Better yet, to update Patrick Henry (both more pithy and apropos), “Give my librium, or give me meth!”

    (This being the internet, I feel that I must make clear that this is snark. Don’t mistake this comment as support of McArdle, whose writings are apparently not snark.)

  8. Your ellipses, I think, give a somewhat misleading picture of what I said.

    “Of course, Humphreys could fairly argue that the real point of his post is to critique the current, failed registration systems that have been implemented as an alternative to prescription-only. But if that is indeed the central point, then I’d ask why his only complaint is the insinuation that industry is pushing these systems so that they can continue to sell to meth cooks? The logical implication of his complaint doesn’t seem to have occurred to him: if these systems don’t work, then they should be repealed. Full stop. Regardless of what we do about making pseudoephedrine prescription-only, there’s no point in spending time and money on a system that isn’t doing anything.”

    I don’t know whether it occurred to you, or whether you didn’t think it was worth bothering the reader about. But the omission of it from your post seemed rather glaring.

    As for the rest, I’d only echo Warren Terra: not everyone has a primary care physician who will prescribe these sort of things over the phone. My doctor won’t prescribe a damn thing over the phone for me, and it’s extremely difficult to find a new primary care physicians in DC–a problem that, if Massachusetts is any guide, everyone will start having in 2014.

    1. Experience in DC demonstrates that regulation of the sort seen in Massachusetts makes life difficult? Is this meant to make sense?

      1. In DC, most of the health insurance is extremely generous, so people see doctors a lot. In Massachusetts, the experience post-RomneyCare was that it was harder to get in to see a doctor, because of course, they hadn’t actually increased the supply of doctors, only the demand for same. I think most healthcare analysts on any side of the political spectrum think that 2014 is going to see much longer queues and difficulties with physician access, particularly in states that have a relatively high proportion of uninsured.

        1. This is of course a very specific definition of “demand” – these people now crowding in to get medical attention had the need all along, but with no way to access medical resources they didn’t constitute a “demand” for medical attention in the economic sense you mean.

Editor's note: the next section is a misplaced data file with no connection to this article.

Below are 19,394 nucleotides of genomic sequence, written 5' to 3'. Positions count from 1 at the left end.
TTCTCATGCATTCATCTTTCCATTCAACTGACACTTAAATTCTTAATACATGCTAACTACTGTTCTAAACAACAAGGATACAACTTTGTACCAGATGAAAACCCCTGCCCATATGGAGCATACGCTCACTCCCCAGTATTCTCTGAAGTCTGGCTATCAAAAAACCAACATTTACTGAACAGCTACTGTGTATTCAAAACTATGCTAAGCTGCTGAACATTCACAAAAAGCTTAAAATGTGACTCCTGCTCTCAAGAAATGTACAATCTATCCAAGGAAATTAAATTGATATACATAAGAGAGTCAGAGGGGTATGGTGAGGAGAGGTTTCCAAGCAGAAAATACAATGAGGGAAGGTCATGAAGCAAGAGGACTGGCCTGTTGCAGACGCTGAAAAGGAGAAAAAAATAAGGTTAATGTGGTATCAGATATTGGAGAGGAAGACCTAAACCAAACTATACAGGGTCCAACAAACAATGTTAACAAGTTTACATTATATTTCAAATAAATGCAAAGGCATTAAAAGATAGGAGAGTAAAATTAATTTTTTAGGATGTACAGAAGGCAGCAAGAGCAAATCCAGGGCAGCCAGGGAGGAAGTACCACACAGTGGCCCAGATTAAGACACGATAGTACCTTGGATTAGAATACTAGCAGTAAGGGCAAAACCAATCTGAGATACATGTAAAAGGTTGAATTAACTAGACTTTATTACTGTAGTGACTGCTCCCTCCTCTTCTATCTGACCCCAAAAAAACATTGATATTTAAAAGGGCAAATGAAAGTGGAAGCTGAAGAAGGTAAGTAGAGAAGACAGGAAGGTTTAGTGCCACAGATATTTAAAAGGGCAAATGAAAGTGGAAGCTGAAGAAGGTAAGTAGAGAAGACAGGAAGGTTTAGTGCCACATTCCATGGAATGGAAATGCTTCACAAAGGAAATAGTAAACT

I’m not going to pretend to know all the answers about how medical resources should best be utilized; maybe there should be more primary-care doctors, and maybe more of the people seeking medical attention should be turned away as not truly needing it. But the fact that for the first time previously deprived people are able to seek out the help they think they need doesn’t strike me as being an obviously bad thing, and I don’t think poverty and class bias are particularly good criteria by which to turn people away from the medical system.

          1. Look, I really wasn’t trying to restart the health care wars. I was just making a fairly narrow empirical observation, which is that Obamacare is almost certainly going to increase wait times for PCPs, because the PCPs are limited, and more patients will be demanding slots. Obviously, there are good aspects of this (people who couldn’t get to see a doctor before) and bad (people simply becoming less price sensitive and going to the doctor more, something we observe a fair amount of in Medicare).

            In this environment, however, I think it’s worth adding that to the price of making pseudoephedrine scrip-only.

          2. I disagree with Megan as much as anyone, but she has a perfectly valid point here.
            Have you ever LOOKED at the graph of number of doctors being trained in the US over the past forty years? It is more than a little eye-opening. Even as the population rises, the number of doctors trained is flat, with a slight downward trend. Many more of those doctors are now women — meaning they’ll probably have a shorter professional life, at least taking time out for kids. And both male and female doctors are taking ever more time out to lear new things.